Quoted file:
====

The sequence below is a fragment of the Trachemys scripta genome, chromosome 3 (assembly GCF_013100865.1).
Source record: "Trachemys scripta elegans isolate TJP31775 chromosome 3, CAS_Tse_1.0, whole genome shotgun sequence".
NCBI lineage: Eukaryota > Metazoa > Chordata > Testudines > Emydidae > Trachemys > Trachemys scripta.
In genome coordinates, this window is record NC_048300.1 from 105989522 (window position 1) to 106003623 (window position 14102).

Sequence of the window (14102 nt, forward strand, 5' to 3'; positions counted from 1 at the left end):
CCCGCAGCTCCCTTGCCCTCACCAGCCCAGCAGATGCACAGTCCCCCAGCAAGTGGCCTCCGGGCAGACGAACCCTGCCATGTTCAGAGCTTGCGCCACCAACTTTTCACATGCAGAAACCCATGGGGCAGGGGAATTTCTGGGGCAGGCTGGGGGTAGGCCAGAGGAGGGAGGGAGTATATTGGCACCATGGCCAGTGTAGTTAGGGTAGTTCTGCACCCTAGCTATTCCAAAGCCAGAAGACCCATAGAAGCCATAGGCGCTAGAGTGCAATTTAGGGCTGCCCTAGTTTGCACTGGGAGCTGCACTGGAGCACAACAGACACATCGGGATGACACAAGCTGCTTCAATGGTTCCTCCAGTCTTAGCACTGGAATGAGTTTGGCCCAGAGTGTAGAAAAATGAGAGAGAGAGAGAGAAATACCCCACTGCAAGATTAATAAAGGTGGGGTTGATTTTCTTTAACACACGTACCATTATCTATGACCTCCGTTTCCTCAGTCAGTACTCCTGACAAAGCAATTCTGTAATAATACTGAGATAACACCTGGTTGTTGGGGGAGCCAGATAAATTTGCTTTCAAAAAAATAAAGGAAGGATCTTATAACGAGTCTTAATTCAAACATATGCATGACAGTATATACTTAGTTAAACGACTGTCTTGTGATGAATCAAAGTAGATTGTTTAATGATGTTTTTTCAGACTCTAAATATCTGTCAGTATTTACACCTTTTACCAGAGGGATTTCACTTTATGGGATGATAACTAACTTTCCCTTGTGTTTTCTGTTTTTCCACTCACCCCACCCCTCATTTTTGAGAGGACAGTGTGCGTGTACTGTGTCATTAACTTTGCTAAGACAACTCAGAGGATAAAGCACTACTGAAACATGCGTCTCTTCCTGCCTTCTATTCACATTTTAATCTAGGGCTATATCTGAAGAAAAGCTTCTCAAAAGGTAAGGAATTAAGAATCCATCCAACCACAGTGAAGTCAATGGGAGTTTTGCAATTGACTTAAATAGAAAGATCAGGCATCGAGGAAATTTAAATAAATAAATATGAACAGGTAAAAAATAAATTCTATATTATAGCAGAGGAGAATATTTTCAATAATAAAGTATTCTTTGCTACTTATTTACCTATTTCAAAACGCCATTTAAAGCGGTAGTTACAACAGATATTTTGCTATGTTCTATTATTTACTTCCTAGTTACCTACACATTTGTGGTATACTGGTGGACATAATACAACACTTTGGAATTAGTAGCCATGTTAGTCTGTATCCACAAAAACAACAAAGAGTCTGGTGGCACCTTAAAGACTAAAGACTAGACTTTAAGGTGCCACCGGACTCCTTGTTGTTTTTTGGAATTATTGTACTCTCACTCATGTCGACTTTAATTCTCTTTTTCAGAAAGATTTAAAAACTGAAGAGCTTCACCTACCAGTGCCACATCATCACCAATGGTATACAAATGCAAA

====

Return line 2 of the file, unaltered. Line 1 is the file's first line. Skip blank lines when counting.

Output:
Source record: "Trachemys scripta elegans isolate TJP31775 chromosome 3, CAS_Tse_1.0, whole genome shotgun sequence".